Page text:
Assembly is the new EP release from KEG, and from the opening drum trill on the first track ‘Presidential Walk’, we’re off on a jagged ride that places rhythm in a super-charged rock tumbler. The pointy pop from this super-tight seven-piece is frenetic for sure, but it’s never chaotic. and the band are made up of Albert Haddenham (vocals), Joel Whitaker (bass) & Will Wiffen (synth), Frank Lindsay (guitar), Jules Gibbons (guitar), Charlie Keen (trombone & shell) and Johnny Pyke (drums).
The musicianship on Assembly bubbles like a pop jacuzzi around Albert’s voice as he talk-sings his way from a wryly conversational tone to a full-on incredulous bark. The songs form a wonderful arc with the fast-paced ‘Presidential Walk’ hooking you in with rambunctious clatter and smooth trombone before dropping you off at ‘Breaking Rocks’, which chimes with the fact that I have previously compared them to the spiky-funk of The Higsons and atonal indie of The Fire Engines. ‘Heyshaw’, the first single release from the EP, is a stand out delight and, now we are in a time when you can see KEG live, it seems inevitable you will find yourself joining in with chorus call and of response of “SINGAPORE, MALAYSIA, KUWAIT, BERLIN”. You can also read more about the song in the review I did for Joyzine back in July.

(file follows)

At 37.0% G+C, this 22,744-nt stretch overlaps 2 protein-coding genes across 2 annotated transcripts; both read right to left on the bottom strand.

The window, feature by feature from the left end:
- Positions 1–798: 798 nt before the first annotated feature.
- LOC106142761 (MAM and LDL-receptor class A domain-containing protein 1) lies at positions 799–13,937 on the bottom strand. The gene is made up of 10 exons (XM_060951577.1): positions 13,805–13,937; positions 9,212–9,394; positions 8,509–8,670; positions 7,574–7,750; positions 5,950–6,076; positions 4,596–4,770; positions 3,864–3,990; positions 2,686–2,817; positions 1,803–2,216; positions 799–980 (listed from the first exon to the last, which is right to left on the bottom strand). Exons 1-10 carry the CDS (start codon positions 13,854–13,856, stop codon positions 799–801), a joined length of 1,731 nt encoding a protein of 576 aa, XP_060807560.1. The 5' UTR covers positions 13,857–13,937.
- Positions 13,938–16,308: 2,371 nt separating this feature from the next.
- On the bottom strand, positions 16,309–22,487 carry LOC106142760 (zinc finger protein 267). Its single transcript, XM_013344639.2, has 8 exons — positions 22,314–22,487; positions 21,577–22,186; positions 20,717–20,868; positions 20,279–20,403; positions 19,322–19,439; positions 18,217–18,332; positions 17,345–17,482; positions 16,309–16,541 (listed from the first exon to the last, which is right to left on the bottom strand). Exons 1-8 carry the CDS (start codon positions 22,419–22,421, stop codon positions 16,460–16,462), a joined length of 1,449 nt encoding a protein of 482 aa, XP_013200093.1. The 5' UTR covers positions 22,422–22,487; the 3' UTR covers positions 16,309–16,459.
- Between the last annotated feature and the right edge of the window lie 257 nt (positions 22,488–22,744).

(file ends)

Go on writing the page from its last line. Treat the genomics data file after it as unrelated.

The EP also has moments where the sharp edges are smoothed away to reveal glimpses of their soft underbelly such as ‘Farmhands’ which, at times, undulates with swelling keyboards, glittering guitar harmonics and woozy trombone before hitting an exultant crescendo allowing the trombone to soar. Assembly closes with ‘Kilham’ which is like a surrealistic Rolling Stones song filtered through Scary Monsters-era Bowie and Television and there can’t be many songs that start with the line “Dried apricots on bamboo plates as I push the leather I accelerate, ten bags of rubble to go down in the lift, if you scratch anything you can find another lift home” and a chorus that starts with “Vampires hair on Polaroids, the smell of the Fiat”. I don’t know what it all means but I like it!
The more I listen to Assembly the more I appreciate that underneath the seeming chaos you have to be exemplary musicians to trap all that lightning in a bottle and yet still serve the songs not the players. It’s also refreshing to see all that spiky-indie goodness injected with a wry smile and a knowing wink and KEG are outstanding angular anglers who surely have a bright future ahead of them.
Review by Paul F Cook